“Few animals have been as maligned in popular belief or suffered for it as much as the African wild dog.”
I’m not sure who made the above statement, but I think we should learn a bit more about this endangered Dog of Africa. It may help us to understand why.
Meet the African Wild Dog or as the Greeks called him, Lycaon Pictus, which means Painted Wolf.
The African Wild Dog has a mottled (spotted, speckled or blotchy) coat. Every dog has a unique pattern and individuals can be identified by that pattern. No two dogs look alike. The fur is red, black, yellow, white and brown. Their tails are always tipped with white. The coat provides the best camouflage, which means that he blends in very well with his surroundings.
As you can see from the above and below pictures, the Wild Dog also has very big ears. His large ears have two purposes. First, they help to cool him in the heat of the African sun, and they give him excellent hearing for hunting his prey.
He also has very long legs. His legs give him the ability to run fast when hunting. They can run up to 37 miles per hour and are successful at catching up to their prey 70-90% of the time. They are different from our domestic dog in that they only have four toes instead of five. The Wild Dog is crepuscular, which means they are active at dusk and dawn. They hunt during the day because they depend on their eyesight to help them find their meals.
The African Wild Dog can weigh between 40-80 pounds and can stand up to 30 inches at the shoulder.
They are the largest canines on the African continent, living live on the sub-Saharan plains and savannas. Historically they could be found from the Sahara to South Africa, but their range is now limited. At this time, they are endangered and there are ‘fewer than 5000 Wild Dogs left’ (Denver Zoo).
The African Wild Dog is an extremely intelligent and social mammal. They are considered the world’s most social dog. They do everything together, from hunting their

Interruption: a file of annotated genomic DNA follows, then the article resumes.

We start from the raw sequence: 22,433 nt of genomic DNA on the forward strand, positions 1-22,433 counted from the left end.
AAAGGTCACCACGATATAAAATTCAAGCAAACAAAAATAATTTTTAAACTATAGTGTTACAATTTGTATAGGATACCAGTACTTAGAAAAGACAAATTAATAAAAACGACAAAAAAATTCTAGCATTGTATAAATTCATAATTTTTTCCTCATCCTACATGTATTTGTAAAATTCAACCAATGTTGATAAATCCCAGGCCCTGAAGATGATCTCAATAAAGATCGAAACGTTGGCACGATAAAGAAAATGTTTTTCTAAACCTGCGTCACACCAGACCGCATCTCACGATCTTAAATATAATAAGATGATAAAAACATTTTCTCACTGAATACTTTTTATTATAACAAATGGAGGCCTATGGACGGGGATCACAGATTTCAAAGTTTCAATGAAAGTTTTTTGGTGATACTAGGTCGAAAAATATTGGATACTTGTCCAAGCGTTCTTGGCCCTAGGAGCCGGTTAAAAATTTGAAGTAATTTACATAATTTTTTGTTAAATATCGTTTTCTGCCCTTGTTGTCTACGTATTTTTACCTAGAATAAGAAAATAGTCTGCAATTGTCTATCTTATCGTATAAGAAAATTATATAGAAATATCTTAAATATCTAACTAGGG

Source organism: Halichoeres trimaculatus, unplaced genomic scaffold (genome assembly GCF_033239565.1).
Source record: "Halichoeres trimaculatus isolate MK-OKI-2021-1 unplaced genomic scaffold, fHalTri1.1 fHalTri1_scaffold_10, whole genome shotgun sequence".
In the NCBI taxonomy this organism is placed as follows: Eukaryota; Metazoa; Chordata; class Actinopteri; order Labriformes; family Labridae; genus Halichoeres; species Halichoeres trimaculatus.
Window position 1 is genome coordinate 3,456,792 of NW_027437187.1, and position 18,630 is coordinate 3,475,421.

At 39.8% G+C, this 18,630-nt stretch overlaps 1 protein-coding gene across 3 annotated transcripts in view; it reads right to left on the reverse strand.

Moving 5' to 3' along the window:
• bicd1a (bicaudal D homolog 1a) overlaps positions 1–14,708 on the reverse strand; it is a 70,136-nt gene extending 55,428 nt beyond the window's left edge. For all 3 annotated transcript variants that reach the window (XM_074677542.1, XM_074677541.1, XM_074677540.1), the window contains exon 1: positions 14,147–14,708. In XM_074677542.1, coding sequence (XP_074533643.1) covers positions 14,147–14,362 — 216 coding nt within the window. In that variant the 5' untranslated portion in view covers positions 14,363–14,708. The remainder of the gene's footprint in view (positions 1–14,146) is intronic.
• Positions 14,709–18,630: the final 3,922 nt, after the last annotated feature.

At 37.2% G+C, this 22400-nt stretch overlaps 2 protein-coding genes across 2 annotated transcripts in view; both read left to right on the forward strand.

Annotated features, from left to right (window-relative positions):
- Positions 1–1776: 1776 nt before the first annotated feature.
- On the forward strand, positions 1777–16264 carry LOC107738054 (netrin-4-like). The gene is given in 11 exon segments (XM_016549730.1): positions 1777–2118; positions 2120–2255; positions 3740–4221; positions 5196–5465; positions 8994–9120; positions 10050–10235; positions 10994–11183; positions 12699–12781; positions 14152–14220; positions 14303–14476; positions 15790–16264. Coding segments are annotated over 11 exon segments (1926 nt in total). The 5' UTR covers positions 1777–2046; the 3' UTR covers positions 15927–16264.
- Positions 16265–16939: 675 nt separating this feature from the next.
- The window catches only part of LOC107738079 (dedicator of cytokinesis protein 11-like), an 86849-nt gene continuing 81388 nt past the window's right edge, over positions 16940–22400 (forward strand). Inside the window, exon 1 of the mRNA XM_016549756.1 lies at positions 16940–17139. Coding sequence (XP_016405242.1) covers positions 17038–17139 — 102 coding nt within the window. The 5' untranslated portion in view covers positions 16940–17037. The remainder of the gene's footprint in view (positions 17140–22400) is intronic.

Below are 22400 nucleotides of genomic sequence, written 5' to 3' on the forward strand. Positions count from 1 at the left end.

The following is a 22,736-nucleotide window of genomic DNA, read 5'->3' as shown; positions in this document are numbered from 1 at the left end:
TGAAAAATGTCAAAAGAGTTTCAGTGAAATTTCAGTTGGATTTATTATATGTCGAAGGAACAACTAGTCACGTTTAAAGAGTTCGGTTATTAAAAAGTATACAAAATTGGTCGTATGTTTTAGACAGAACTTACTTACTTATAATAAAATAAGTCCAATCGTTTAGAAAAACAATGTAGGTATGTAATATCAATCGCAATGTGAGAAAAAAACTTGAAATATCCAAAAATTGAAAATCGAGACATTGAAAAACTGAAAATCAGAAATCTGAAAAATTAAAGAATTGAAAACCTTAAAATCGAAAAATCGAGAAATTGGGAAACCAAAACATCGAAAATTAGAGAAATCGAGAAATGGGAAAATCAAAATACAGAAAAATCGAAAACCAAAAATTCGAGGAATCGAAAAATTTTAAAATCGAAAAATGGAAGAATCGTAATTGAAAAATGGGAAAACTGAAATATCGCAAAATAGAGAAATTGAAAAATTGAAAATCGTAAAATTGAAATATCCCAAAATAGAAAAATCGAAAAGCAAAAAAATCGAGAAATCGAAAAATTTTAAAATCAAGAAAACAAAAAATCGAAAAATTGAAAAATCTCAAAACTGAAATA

They live in packs of 10 to 30 animals. Large tracks of land are necessary to support a Wild Dog pack. Currently, their pack numbers are dwindling due to the fact that their ranges are becoming smaller and cannot support larger groups. The packs have a ranking system, which is led by a dominant male, and female who is the breeding pair.
Photo credit: www.pgoimages.com
Photographer: Per-Gunnar Ostby
The Wild Dog has no natural predators. However, Lions and Hyenas will prey on individuals separated from their pack. Their biggest threats are humans and habitat reduction. Farmers will hunt and kill them if they believe that they are a danger to their livestock.
I have one more very interesting fact for you about the African Wild Dog. They have a very long large intestine. This may sound a bit yucky, but this long large intestine allows the body of the Wild Dog to absorb more moisture from their food. This gives them the ability to survive longer in harsh, hot climate without a drink of water for longer periods of time than other animals.
I don't know if we've answered the question as to why the African Wild Dog is so maligned, which means vilified or, thought to be evil, but we certainly did learn a lot today. All animals in the wild understand one thing better than anything else and that is how to survive. The African Wild Dog is a survivor. Let's hope that people find a way to help it do so.
I hope you enjoyed this week’s post and will return again next week.
Please go to the following web sites to learn more about Africa’s Wild Dog.
As always, my sincere thanks to Arkive.org, and to Burrard-Lucas (http://www.burrard-lucas.com)for pictures and information.
Jeanne E. Rogers, Author
The Sword of Demelza
An Award Winning Middle Grade Fantasy Where Endangered Animal Heroes Roam the Pages